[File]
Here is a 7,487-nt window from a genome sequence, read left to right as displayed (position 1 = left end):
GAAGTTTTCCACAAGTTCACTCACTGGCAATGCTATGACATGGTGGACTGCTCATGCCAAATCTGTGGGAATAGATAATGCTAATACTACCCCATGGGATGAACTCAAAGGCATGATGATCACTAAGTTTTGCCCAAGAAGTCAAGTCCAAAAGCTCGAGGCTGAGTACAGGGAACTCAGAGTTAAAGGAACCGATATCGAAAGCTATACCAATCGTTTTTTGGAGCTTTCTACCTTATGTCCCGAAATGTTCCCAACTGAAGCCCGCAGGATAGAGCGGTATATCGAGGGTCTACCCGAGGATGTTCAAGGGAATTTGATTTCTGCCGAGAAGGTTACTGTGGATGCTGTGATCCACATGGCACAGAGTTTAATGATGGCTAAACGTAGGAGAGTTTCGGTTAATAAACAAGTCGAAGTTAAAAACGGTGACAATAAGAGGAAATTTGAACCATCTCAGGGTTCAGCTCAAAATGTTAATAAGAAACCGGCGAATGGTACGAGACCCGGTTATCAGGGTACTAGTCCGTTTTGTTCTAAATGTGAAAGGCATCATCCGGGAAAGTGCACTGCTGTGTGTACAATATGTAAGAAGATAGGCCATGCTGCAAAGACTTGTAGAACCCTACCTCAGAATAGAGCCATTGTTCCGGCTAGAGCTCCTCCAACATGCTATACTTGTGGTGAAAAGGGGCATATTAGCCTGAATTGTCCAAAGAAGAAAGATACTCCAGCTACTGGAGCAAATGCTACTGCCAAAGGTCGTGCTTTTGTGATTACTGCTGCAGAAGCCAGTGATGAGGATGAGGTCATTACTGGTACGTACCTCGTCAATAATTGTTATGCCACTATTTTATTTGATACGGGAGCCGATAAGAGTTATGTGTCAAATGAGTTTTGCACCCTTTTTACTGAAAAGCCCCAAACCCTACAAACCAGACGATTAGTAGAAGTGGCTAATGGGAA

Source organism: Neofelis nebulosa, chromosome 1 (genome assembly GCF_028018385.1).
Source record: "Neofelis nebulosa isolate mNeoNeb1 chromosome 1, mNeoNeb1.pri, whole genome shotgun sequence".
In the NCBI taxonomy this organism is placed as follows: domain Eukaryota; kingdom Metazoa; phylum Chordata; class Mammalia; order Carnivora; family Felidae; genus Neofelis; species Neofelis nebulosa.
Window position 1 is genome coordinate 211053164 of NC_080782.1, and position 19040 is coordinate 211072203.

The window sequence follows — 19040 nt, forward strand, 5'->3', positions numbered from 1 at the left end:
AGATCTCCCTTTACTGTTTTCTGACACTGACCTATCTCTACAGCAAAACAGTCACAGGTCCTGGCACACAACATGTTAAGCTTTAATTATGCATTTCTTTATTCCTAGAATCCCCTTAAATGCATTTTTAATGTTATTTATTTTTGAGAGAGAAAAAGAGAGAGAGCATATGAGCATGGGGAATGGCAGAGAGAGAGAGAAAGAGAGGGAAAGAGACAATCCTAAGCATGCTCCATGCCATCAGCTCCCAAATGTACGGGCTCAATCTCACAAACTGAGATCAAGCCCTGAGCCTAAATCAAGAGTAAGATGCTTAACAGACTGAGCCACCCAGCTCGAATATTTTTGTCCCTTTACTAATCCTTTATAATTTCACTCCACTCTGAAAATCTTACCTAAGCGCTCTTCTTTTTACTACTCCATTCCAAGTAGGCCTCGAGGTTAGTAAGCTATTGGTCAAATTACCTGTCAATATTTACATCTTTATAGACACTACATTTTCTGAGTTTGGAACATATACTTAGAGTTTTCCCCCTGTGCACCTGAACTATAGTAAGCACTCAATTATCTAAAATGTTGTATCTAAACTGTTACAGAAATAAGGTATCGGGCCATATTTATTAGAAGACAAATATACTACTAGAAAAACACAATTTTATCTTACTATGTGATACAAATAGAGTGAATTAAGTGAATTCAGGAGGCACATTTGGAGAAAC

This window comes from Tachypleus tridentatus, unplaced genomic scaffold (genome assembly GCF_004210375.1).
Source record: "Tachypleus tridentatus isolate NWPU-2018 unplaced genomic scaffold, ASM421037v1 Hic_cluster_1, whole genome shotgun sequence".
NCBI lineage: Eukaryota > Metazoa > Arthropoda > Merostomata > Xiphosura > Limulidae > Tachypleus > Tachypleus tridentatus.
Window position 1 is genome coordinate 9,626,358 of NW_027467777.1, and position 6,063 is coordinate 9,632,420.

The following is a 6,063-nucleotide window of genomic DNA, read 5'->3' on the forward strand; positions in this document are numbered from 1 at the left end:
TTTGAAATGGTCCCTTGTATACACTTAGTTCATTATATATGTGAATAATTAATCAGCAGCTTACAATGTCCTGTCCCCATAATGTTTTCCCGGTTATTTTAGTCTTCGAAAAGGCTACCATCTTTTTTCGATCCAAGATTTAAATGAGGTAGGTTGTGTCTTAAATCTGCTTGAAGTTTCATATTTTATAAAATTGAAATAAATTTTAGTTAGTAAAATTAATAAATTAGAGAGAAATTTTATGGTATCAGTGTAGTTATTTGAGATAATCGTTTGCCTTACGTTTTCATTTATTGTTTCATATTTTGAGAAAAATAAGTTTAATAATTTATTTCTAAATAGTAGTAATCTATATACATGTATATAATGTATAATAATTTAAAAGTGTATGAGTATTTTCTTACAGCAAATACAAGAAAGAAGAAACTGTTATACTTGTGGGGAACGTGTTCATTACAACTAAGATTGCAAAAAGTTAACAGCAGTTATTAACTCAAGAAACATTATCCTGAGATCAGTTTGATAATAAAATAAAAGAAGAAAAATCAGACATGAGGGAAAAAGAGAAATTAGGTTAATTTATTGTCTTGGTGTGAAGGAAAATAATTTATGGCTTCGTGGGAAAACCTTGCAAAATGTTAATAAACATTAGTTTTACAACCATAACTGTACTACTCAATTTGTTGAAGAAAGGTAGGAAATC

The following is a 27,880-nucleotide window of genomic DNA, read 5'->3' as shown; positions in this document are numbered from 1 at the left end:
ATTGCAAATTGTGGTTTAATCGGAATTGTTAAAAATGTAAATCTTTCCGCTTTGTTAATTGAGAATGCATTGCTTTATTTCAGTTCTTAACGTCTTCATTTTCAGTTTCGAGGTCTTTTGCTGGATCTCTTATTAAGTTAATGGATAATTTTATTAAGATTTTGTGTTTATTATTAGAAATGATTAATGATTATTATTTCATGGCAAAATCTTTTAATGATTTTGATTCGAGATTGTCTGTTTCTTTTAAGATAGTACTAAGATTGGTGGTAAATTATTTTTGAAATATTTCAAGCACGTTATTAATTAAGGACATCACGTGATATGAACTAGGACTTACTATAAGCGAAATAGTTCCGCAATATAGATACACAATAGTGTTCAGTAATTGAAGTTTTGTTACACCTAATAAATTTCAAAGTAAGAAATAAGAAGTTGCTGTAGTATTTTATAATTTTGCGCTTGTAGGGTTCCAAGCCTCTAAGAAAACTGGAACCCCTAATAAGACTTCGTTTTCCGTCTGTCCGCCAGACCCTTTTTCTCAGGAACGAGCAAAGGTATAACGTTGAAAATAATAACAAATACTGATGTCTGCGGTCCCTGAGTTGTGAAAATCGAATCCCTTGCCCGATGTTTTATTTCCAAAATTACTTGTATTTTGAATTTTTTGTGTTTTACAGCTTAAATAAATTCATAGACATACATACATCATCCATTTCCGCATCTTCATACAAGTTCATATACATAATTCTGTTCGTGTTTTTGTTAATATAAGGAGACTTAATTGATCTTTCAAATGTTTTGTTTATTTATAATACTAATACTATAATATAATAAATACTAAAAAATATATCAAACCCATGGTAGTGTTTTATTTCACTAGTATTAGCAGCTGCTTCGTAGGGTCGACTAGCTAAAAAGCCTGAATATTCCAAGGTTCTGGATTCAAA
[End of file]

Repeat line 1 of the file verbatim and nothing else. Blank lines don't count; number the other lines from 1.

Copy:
Here is a 7,487-nt window from a genome sequence, read left to right as displayed (position 1 = left end):